A Delphi procedure was used to develop the quality assessment tool. The information provided by the reviews was incorporated into this. A panel of nine experts in the area of diagnostic accuracy studies took part in the Delphi procedure. In the first round members were asked to indicate which of the items on the initial list of items (provided by the results of the reviews) should be included in the tool. Items for which there were high levels of agreement were selected for inclusion/exclusion in the tool; items for which there was disagreement were rated again as part of the next round. Panel members were also asked to make comments and to suggest rephrasings of the items or additional items if appropriate. During subsequent rounds the results of previous rounds were fed back to panel members and they were asked to rerate the items based on the results of the previous rounds. The procedure was continued until agreement was reached on which items were to be included in the quality assessment tools. Panel members were also asked to provide feedback on various other items such as the proposed scoring method, whether they endorsed the procedure, whether they had used the evidence provided to them, and whether they would like to see the development of additional topic and design specific items.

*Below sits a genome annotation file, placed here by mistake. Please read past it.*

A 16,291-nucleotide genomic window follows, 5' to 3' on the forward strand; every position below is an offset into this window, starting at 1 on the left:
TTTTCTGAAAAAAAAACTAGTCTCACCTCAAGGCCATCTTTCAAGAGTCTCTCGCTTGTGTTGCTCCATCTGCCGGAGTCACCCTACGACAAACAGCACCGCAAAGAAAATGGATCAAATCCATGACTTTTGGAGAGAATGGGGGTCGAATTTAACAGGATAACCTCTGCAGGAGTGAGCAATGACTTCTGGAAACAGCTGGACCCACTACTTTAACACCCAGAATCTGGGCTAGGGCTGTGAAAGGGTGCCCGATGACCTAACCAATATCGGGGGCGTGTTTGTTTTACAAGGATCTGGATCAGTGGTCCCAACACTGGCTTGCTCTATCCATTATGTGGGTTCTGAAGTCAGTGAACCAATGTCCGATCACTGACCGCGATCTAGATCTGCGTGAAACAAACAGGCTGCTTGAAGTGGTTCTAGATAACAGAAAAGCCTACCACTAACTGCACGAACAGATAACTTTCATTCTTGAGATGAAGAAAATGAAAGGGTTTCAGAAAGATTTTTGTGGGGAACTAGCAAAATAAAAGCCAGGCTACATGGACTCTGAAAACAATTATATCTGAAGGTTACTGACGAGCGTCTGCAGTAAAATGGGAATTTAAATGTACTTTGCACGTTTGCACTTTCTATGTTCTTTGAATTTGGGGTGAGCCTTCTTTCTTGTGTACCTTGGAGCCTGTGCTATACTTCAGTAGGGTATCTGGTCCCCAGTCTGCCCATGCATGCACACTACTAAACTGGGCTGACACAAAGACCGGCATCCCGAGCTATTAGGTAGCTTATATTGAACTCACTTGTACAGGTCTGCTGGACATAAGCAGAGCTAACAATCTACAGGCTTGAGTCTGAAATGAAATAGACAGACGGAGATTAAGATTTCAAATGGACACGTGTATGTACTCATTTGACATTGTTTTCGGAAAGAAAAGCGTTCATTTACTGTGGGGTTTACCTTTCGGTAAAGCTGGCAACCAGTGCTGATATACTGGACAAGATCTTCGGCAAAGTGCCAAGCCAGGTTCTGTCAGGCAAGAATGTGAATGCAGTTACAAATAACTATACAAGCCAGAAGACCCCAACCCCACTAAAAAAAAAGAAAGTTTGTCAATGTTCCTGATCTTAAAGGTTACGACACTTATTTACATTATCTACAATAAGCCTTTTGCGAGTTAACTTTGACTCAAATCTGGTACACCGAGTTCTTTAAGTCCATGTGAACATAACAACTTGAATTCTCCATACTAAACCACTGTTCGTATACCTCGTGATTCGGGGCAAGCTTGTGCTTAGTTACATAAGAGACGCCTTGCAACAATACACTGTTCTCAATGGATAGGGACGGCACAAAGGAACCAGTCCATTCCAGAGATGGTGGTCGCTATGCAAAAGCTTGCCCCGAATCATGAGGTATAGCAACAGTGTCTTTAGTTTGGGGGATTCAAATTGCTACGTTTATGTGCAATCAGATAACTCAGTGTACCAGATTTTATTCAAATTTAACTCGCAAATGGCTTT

The Delphi procedure produced the quality assessment tool, named QUADAS. A background document was produced which gives details on what is meant by each item included in the tool and how each of the items should be scored.
Work to validate the tool will continue beyond the scope of this project. The validation process will include the piloting of the tool on a small sample of published studies, assessment of the consistency and reliability of the tool, piloting the tool in a number of diagnostic reviews, and using a regression analysis to investigate associations between study characteristics and estimates of diagnostic accuracy in primary studies, as combined in existing systematic reviews.